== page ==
Employee turnover remains well below 4% and absenteeism is tracked every month. Our on-site clinic in Windhoek offers occupational and primary healthcare services. Health, safety and wellness programmes make for a healthy workforce and increased productivity. Employee induction and continued training programmes emphasise the risks of working in an environment that is characterised by moving machinery, the handling of chemicals, forklift and truck operations, as well as ventilation and lighting demands.

No major incidents were recorded this year. Our focus was on a new round of first-aid training and certification. The occupational health and safety function, which was previously centralised in the Group, will be reallocated as an internal function in the new year.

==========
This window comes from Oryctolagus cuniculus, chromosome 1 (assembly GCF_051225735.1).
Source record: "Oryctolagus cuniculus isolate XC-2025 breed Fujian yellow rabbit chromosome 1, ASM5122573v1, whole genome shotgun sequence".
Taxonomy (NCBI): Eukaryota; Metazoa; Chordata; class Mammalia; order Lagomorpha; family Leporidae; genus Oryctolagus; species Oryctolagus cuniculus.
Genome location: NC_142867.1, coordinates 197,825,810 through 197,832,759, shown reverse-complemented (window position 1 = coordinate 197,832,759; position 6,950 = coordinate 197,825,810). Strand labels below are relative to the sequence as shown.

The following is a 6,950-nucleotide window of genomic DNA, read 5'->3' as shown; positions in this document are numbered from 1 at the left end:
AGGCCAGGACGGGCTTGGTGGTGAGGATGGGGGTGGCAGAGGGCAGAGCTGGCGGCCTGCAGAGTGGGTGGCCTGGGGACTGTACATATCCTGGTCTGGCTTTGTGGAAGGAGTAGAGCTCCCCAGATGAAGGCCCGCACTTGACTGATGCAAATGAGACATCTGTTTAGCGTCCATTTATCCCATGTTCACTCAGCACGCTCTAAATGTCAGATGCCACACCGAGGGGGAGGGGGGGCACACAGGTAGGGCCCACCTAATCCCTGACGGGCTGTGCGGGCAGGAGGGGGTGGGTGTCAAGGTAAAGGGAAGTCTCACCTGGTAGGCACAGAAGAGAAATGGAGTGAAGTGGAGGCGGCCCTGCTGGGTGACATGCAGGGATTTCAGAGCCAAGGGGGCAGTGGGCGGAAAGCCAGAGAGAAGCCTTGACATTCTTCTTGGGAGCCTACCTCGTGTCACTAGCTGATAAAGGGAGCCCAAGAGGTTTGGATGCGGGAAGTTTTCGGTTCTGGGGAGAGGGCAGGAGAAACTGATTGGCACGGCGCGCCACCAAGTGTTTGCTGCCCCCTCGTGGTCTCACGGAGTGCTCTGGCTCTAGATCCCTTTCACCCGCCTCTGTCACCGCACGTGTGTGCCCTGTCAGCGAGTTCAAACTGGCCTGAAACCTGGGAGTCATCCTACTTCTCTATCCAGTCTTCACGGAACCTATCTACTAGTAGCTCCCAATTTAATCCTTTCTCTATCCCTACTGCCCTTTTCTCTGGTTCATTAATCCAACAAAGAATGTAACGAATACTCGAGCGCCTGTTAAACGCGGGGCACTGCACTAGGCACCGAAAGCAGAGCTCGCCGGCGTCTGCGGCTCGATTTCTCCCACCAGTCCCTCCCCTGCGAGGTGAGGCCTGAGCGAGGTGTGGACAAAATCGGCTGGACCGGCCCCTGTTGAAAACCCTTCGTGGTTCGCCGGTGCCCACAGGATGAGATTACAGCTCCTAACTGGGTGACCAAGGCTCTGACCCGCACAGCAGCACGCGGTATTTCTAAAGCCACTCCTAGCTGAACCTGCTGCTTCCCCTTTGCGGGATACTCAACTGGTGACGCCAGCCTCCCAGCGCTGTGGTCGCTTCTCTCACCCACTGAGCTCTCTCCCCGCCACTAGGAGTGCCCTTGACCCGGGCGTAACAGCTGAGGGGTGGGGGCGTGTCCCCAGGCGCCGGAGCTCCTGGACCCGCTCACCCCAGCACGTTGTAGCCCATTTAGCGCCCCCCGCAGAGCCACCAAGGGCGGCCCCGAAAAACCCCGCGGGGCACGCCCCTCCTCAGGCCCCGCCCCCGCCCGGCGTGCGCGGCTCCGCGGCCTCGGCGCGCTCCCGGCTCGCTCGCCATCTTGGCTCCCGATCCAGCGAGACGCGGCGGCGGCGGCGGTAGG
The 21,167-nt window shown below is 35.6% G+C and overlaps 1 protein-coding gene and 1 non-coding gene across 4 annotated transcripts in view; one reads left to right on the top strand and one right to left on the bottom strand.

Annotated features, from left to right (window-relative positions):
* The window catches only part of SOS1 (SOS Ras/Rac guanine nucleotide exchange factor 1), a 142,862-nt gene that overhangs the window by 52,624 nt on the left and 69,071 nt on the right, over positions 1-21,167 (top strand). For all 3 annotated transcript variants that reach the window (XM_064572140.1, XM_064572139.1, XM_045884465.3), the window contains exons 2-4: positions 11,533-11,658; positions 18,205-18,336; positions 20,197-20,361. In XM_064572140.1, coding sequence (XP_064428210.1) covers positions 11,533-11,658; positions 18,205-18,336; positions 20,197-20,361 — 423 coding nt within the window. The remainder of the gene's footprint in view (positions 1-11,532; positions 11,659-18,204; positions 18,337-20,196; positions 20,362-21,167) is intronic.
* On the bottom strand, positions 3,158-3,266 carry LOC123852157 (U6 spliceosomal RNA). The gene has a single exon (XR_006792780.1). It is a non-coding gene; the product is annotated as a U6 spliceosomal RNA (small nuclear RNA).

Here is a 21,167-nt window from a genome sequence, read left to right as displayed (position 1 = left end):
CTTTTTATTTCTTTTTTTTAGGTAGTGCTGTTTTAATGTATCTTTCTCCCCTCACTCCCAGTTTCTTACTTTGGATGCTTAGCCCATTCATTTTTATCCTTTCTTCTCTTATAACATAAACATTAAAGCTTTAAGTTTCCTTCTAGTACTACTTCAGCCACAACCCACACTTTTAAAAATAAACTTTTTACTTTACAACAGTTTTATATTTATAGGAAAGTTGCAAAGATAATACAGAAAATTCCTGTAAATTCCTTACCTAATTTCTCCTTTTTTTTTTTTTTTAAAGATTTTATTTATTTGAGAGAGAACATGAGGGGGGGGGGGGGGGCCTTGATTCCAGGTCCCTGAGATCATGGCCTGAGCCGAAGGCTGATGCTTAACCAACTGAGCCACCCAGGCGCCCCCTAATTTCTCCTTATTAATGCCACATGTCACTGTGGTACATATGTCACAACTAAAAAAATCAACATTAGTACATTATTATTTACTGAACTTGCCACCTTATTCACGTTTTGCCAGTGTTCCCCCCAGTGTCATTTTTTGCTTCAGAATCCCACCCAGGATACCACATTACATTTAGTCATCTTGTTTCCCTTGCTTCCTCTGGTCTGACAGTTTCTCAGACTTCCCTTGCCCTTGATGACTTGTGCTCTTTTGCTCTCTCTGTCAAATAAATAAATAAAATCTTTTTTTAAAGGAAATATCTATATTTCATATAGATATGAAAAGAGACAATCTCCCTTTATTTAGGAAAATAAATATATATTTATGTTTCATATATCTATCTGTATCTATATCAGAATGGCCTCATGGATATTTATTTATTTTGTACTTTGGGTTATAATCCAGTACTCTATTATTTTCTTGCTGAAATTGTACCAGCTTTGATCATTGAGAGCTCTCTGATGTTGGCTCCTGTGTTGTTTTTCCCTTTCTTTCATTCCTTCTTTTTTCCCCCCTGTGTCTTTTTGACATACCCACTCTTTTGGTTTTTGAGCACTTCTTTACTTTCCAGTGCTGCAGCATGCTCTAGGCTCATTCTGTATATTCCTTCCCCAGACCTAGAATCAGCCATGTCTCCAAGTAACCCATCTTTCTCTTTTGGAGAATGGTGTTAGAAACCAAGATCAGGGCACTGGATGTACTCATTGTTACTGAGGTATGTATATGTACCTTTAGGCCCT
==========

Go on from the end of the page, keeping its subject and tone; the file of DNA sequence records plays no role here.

We also support financial wellness by promoting a savings culture at work. Through an engagement with NamPost we have established a savings scheme whereby employees can save monthly and earn interest. The proceeds from this will be paid out (with the option to continue saving) in January each year to ensure that our employees have sufficient funds to cater for expenses such as school fees, school clothes or any other related expenditure. We started the scheme in May 2019 and to date 155 employees joined, contributing N$76 480 per month.

Wage negotiations set for 2020

Our relationship with the Namibia Food and Allied Workers Union (NAFAU) remains strong and cooperative, with no strikes in 20 years. In 2019, 56% (2018: 53%) of employees formed part of the bargaining unit, 73% (2018: 64%) of whom were members of NAFAU. Altogether 5.1% of the bargaining-unit employees are members of the Namibia Wholesale and Retail Workers Union (NWRWU), which is lower than the required level for a formalised relationship.